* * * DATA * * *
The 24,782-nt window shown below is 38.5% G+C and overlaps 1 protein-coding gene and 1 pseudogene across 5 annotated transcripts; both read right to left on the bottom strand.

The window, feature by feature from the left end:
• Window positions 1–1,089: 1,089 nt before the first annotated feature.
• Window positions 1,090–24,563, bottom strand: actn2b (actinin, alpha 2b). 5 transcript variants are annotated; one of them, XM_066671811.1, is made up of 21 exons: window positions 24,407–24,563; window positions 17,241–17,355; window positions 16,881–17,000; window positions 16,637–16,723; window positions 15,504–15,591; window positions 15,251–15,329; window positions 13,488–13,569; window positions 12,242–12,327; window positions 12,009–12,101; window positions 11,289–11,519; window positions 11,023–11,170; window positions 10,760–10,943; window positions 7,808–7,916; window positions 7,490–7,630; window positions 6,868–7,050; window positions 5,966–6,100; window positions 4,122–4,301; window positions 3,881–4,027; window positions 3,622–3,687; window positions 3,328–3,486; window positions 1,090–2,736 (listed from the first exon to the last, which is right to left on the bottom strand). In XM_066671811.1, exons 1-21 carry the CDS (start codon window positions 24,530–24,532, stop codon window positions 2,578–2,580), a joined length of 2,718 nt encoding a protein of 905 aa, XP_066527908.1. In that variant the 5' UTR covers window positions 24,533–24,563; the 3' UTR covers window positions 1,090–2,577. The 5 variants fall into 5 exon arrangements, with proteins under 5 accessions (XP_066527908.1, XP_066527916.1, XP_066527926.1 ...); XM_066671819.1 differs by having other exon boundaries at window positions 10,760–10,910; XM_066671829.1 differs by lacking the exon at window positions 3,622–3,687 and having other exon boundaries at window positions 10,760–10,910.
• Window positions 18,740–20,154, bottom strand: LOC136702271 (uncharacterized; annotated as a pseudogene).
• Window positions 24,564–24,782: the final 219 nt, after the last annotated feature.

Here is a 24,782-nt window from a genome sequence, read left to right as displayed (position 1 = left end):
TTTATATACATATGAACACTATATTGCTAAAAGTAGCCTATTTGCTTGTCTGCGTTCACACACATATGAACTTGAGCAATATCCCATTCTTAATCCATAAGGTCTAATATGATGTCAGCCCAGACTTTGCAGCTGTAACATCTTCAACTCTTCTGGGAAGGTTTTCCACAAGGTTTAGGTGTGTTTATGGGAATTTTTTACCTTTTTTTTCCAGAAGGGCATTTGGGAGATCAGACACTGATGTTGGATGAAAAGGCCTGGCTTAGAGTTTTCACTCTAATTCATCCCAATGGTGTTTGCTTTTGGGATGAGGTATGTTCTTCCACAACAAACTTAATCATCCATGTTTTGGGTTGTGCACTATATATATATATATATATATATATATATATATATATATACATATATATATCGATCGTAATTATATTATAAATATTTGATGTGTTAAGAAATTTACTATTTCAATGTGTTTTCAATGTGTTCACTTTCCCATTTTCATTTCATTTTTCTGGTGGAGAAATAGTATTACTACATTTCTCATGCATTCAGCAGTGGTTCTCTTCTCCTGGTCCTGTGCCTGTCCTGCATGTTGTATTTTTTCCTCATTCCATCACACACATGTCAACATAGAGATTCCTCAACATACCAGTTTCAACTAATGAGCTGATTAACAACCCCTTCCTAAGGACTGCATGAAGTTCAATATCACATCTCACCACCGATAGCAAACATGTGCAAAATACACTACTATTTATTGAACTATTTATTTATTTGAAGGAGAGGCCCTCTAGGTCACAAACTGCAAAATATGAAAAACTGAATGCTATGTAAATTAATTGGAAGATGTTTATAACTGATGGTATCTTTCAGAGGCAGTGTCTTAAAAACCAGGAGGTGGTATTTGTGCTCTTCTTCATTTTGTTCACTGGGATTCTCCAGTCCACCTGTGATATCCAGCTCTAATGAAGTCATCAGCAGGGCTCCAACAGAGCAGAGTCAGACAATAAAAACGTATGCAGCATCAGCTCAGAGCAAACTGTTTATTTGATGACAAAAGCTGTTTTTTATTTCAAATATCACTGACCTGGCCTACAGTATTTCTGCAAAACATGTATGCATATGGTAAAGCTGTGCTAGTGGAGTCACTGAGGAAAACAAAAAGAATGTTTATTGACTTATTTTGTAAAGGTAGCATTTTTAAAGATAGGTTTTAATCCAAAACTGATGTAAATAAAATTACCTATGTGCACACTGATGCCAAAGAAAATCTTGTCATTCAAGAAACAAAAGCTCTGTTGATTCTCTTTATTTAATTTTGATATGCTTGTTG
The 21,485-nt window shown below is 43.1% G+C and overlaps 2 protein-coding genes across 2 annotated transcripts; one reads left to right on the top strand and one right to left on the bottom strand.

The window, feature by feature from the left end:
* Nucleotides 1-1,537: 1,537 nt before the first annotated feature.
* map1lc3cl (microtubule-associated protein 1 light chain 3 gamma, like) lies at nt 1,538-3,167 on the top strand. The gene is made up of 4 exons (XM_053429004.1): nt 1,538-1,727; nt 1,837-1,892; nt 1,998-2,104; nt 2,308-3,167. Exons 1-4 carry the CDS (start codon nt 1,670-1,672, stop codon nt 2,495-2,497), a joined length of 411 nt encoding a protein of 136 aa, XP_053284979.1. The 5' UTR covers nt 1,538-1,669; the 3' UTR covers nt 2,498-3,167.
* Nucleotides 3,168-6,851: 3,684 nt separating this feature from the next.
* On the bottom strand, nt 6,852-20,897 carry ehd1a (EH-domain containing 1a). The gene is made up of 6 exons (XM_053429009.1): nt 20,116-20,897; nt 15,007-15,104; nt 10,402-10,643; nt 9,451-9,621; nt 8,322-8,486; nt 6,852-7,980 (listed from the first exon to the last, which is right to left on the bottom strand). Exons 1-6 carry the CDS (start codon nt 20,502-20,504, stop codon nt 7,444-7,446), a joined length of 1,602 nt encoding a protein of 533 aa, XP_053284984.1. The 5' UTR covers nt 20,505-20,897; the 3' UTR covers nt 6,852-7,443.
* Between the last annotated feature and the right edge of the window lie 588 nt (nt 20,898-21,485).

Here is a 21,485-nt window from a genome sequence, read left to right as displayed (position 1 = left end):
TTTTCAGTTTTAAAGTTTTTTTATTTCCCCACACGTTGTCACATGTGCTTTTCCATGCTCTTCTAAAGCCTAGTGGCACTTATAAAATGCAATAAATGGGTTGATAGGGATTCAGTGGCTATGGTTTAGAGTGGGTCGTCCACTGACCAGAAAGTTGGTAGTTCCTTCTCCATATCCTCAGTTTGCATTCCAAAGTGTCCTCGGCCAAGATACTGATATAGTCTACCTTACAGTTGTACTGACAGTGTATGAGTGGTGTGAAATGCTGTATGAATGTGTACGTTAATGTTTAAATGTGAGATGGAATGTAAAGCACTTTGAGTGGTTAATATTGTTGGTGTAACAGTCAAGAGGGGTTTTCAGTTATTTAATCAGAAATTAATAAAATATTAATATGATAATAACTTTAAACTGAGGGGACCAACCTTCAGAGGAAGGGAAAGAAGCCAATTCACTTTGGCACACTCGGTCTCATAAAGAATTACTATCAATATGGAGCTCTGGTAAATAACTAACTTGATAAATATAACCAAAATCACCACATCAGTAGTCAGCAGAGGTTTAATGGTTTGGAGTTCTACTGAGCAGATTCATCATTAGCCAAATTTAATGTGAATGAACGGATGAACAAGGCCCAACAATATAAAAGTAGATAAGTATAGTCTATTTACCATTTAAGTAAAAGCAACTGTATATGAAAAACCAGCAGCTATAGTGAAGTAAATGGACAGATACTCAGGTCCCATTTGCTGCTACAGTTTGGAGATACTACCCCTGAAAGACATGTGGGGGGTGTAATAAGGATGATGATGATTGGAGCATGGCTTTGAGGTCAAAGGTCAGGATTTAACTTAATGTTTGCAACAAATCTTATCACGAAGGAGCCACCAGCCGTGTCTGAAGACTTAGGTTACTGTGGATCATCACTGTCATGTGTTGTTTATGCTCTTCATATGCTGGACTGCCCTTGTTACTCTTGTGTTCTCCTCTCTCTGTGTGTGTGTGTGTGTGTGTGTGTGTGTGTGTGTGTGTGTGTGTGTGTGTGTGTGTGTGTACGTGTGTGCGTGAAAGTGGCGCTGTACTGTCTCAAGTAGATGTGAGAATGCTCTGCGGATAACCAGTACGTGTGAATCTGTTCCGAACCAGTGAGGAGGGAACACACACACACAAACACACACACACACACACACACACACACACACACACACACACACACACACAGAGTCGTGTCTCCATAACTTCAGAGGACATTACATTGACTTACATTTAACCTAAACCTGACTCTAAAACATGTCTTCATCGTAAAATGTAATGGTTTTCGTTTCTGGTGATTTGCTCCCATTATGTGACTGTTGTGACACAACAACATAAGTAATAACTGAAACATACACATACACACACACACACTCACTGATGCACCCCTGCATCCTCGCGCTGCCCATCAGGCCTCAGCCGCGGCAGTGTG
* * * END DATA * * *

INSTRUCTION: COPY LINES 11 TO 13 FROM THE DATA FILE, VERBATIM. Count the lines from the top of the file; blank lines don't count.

* Nucleotides 1-1,537: 1,537 nt before the first annotated feature.
* map1lc3cl (microtubule-associated protein 1 light chain 3 gamma, like) lies at nt 1,538-3,167 on the top strand. The gene is made up of 4 exons (XM_053429004.1): nt 1,538-1,727; nt 1,837-1,892; nt 1,998-2,104; nt 2,308-3,167. Exons 1-4 carry the CDS (start codon nt 1,670-1,672, stop codon nt 2,495-2,497), a joined length of 411 nt encoding a protein of 136 aa, XP_053284979.1. The 5' UTR covers nt 1,538-1,669; the 3' UTR covers nt 2,498-3,167.
* Nucleotides 3,168-6,851: 3,684 nt separating this feature from the next.